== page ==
Funding is fast: Once approved, you can get access to funds immediately or, at most, within a few days. You’ll pay more for it, however, as Kabbage’s loan ranges from 32% to 108% APR. With a short repayment time frame and a higher APR, it’s likely not your best option for a large expense, such a new piece of expensive equipment for your company. Keep in mind that each new draw from the line starts its own six- or 12-month term with its own fee structure, so the cost of borrowing will increase.

Before you apply for a Kabbage loan, find out whether you meet the minimum qualifications.

  • No minimum personal credit score required.
  • 1+ year in business.
  • $50,000+ in annual revenue.
  • A business checking or online payment platform required.

If you have unpaid invoices and want to avoid a credit check: Fundbox

Fundbox is a good option if your business has unpaid customer invoices up to $100,000. The lender provides an unsecured cash advance (no collateral or personal guarantee required) for up to 100% of the value of your invoices, starting at $500. The company provides instant approval, with funding typically in one to three business days.

After receiving the cash advance, you’ll repay it in 12 equal weekly installments, plus a fee. If your customer ends up paying you before then, you can repay the advance in full to save on fees, with no penalties.

Before you apply for Fundbox’s invoice financing, find out whether you meet the lender s minimum qualifications.

  • No minimum personal credit score required.
  • No minimum annual revenue required.
  • Must use online accounting software that can link to Fundbox (such as Quickbooks, FreshBooks, Harvest).

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Stock Market: London Stock Exchange, FTSE Index and Market News #register #business

#stock market news

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What is business plan? Definition from #small #business #management

#what is business

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business plan

A business plan is a document demonstrating the feasibility of a prospective new business and providing a roadmap for its first several years of operation.

Business plans are an important part of creating new businesses, whether as a startup or an offshoot of an existing business. Business plans for startups are often shared with funding agencies, potential investors and venture capitalists to obtain the necessary funding.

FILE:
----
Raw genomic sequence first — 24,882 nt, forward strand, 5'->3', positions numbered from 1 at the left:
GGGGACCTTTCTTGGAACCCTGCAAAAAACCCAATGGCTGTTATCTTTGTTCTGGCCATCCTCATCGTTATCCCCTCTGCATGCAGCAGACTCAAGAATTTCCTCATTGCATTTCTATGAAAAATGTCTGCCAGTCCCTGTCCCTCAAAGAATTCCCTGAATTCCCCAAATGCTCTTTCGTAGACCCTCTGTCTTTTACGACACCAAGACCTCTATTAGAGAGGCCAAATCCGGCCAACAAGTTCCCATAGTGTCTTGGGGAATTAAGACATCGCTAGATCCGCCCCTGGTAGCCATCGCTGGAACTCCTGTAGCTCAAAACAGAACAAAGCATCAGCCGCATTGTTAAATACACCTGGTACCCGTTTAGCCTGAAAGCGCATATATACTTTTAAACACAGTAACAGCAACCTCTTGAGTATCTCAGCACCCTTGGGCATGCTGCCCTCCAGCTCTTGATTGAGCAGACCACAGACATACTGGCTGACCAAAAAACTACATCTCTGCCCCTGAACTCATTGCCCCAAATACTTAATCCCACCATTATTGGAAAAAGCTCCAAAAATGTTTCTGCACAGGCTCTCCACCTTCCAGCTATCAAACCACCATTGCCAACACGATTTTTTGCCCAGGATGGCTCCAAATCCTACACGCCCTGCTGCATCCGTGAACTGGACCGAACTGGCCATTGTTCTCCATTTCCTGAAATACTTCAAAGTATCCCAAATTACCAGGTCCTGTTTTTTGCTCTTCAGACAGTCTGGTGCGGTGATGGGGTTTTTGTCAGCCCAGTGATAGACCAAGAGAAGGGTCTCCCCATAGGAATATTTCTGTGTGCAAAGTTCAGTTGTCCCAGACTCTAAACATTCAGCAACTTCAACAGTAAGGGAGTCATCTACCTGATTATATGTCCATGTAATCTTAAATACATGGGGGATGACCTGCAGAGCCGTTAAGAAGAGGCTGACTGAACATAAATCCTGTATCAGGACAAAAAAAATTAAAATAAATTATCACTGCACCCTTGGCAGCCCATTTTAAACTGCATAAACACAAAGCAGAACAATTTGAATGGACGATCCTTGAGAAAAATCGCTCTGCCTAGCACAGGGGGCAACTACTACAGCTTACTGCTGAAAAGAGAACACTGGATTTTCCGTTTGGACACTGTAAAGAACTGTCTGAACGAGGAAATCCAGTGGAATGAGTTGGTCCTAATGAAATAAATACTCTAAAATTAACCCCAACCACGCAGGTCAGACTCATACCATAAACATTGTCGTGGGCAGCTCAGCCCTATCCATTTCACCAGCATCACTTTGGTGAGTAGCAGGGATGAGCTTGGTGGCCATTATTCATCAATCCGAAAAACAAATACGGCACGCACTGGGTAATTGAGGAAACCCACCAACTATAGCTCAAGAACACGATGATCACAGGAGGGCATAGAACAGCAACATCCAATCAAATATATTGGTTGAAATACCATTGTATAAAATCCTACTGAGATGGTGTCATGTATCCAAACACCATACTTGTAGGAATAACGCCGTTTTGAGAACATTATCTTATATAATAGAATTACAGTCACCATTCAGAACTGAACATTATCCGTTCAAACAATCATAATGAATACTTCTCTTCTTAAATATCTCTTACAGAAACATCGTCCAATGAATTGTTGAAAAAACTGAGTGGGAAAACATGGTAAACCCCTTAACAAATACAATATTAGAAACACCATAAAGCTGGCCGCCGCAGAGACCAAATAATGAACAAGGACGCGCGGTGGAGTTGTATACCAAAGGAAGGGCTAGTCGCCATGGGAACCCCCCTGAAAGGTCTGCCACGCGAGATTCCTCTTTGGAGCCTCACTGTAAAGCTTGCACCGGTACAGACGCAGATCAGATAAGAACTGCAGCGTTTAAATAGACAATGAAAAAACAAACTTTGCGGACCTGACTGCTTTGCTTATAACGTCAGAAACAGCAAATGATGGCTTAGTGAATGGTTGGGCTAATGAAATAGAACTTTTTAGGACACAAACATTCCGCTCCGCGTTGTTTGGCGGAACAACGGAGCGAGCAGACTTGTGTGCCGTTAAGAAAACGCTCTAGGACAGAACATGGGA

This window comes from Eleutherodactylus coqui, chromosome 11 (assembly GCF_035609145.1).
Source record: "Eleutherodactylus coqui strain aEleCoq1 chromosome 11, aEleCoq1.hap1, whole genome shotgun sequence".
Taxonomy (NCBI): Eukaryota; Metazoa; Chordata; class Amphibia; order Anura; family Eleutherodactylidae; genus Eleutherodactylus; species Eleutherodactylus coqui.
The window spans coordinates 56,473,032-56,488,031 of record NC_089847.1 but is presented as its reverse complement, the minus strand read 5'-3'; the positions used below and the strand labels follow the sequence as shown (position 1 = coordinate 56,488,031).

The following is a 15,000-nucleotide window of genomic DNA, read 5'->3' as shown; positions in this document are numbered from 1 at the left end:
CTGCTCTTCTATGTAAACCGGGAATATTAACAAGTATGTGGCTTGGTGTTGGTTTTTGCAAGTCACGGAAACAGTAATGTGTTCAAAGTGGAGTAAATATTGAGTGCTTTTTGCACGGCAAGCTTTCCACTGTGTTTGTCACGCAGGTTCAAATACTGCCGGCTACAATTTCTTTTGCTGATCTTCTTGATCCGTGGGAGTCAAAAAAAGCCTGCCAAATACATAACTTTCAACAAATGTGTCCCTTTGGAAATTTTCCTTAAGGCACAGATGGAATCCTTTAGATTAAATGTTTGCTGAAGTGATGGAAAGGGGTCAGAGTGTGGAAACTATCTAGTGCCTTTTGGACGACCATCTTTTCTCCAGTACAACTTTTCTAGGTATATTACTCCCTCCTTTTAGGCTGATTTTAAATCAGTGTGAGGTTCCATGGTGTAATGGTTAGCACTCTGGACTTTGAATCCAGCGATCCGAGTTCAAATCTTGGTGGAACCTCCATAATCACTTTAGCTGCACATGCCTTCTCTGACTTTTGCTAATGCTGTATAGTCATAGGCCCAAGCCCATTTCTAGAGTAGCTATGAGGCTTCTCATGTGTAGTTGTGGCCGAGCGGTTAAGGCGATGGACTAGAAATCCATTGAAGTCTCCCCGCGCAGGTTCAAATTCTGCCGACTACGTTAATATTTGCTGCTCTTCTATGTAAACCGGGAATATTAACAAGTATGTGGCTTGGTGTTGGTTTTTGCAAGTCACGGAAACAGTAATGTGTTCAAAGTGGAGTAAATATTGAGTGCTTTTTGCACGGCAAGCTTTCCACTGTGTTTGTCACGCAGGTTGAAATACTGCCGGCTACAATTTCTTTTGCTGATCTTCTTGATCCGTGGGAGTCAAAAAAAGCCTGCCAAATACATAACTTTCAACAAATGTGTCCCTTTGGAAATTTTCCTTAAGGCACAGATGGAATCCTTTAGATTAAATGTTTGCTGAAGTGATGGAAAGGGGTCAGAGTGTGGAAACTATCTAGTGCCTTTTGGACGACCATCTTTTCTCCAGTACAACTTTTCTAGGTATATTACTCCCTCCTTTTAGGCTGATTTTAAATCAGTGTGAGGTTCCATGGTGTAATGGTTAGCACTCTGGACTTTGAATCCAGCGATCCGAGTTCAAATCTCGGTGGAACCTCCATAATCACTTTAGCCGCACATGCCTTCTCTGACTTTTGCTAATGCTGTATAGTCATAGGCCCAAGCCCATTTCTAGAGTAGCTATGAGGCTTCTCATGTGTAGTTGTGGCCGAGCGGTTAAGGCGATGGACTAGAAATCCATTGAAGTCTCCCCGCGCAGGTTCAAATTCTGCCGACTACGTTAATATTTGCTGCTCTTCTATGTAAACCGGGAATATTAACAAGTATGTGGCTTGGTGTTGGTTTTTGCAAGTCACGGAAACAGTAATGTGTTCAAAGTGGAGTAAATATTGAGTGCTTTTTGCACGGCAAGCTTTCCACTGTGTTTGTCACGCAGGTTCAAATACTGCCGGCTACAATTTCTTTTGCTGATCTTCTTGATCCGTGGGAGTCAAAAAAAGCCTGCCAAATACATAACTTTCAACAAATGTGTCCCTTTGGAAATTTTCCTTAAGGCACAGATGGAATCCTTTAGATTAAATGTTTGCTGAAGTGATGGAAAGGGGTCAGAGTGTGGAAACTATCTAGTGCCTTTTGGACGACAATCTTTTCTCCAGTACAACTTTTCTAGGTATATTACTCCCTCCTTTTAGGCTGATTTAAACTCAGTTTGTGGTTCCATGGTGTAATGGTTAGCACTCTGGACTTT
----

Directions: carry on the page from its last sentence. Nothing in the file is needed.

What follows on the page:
Although the specifics may vary, here are the typical components of a business plan for a new business:

  1. The executive summary is a nutshell version of the entire plan, briefly covering the essentials.
  2. The business description describes the proposed new endeavor, explains its purpose and its target market.
  3. The plan’s market analysis section describes the industry and the market environment of the proposed business, including a profile of the competition.
  4. The organizational and managerial section explains how you envision the structure of your business, what types of positions and departments it will encompass.
  5. The products (or services) section details what you’re offering. This section should include a full description of the products you’ll sell and your plan for product lifecycle management (PLM ).
  6. The marketing and sales section explains your strategies for branding. marketing and selling your product or service.
  7. The funding request will differ according to what type of information is required by the funding party.
  8. The financial projection covers the expected performance and milestones over the first years of operation, usually five years. For an existing business, historical financial data should be included.
  9. An appendix can include useful information that doesn’t belong in any of the other sections.

A business plan is similar to a business model. However, the latter is a representation of how an existing business works, rather than how a prospective business can work.

This was last updated in December 2013

Contributor(s): Ivy Wigmore

Related Terms

Definitions

– Risk management is a company’s process for identifying and controlling threats to its assets, including proprietary corporate data, customers’ PII and intellectual property. (SearchCompliance.com )

– Rebranding is an update of the materials and presentation used to represent a business. A company may rebrand to appear more modern or to distance itself from past issues, among other possibilities. (WhatIs.com )

– A/B testing is a statistical method used to assess proposed changes to a product or service. (SearchBusinessAnalytics.com )

Glossaries

– Terms related to business, including definitions about project management and words and phrases about human resources, finance and vertical industries.

– This WhatIs.com glossary contains terms related to Internet applications, including definitions about Software as a Service (SaaS) delivery models and words and phrases about web sites, e-commerce.

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5 Important Things You Need in Your Business Plan #business #communication #skills

#business planning

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5 Important Things You Need in Your Business Plan